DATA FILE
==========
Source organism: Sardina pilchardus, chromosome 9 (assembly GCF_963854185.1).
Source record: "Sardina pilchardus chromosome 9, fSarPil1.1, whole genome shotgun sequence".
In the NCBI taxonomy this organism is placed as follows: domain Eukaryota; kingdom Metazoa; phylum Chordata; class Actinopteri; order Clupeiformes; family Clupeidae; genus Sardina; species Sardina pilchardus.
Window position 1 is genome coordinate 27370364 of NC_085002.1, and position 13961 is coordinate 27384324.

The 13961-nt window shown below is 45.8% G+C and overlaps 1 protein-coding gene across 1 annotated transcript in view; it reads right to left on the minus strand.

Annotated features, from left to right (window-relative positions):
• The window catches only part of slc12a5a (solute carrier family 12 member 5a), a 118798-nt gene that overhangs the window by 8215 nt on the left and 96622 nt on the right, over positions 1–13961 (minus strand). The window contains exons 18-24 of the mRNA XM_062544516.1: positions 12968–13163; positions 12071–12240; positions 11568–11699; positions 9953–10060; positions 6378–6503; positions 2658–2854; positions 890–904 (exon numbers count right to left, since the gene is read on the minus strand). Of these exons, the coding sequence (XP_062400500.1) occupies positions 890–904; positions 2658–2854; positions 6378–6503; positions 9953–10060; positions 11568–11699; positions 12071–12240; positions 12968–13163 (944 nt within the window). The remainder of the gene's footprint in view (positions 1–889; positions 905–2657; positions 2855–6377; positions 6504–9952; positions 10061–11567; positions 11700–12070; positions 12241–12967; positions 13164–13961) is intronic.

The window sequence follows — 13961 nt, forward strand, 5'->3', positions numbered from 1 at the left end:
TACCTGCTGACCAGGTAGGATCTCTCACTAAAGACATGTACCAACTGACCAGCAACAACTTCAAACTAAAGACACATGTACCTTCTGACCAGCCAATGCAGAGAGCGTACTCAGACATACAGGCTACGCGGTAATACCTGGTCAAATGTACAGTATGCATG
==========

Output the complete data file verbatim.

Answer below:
Source organism: Sardina pilchardus, chromosome 9 (assembly GCF_963854185.1).
Source record: "Sardina pilchardus chromosome 9, fSarPil1.1, whole genome shotgun sequence".
In the NCBI taxonomy this organism is placed as follows: domain Eukaryota; kingdom Metazoa; phylum Chordata; class Actinopteri; order Clupeiformes; family Clupeidae; genus Sardina; species Sardina pilchardus.
Window position 1 is genome coordinate 27370364 of NC_085002.1, and position 13961 is coordinate 27384324.

The 13961-nt window shown below is 45.8% G+C and overlaps 1 protein-coding gene across 1 annotated transcript in view; it reads right to left on the minus strand.

Annotated features, from left to right (window-relative positions):
• The window catches only part of slc12a5a (solute carrier family 12 member 5a), a 118798-nt gene that overhangs the window by 8215 nt on the left and 96622 nt on the right, over positions 1–13961 (minus strand). The window contains exons 18-24 of the mRNA XM_062544516.1: positions 12968–13163; positions 12071–12240; positions 11568–11699; positions 9953–10060; positions 6378–6503; positions 2658–2854; positions 890–904 (exon numbers count right to left, since the gene is read on the minus strand). Of these exons, the coding sequence (XP_062400500.1) occupies positions 890–904; positions 2658–2854; positions 6378–6503; positions 9953–10060; positions 11568–11699; positions 12071–12240; positions 12968–13163 (944 nt within the window). The remainder of the gene's footprint in view (positions 1–889; positions 905–2657; positions 2855–6377; positions 6504–9952; positions 10061–11567; positions 11700–12070; positions 12241–12967; positions 13164–13961) is intronic.

The window sequence follows — 13961 nt, forward strand, 5'->3', positions numbered from 1 at the left end:
TACCTGCTGACCAGGTAGGATCTCTCACTAAAGACATGTACCAACTGACCAGCAACAACTTCAAACTAAAGACACATGTACCTTCTGACCAGCCAATGCAGAGAGCGTACTCAGACATACAGGCTACGCGGTAATACCTGGTCAAATGTACAGTATGCATG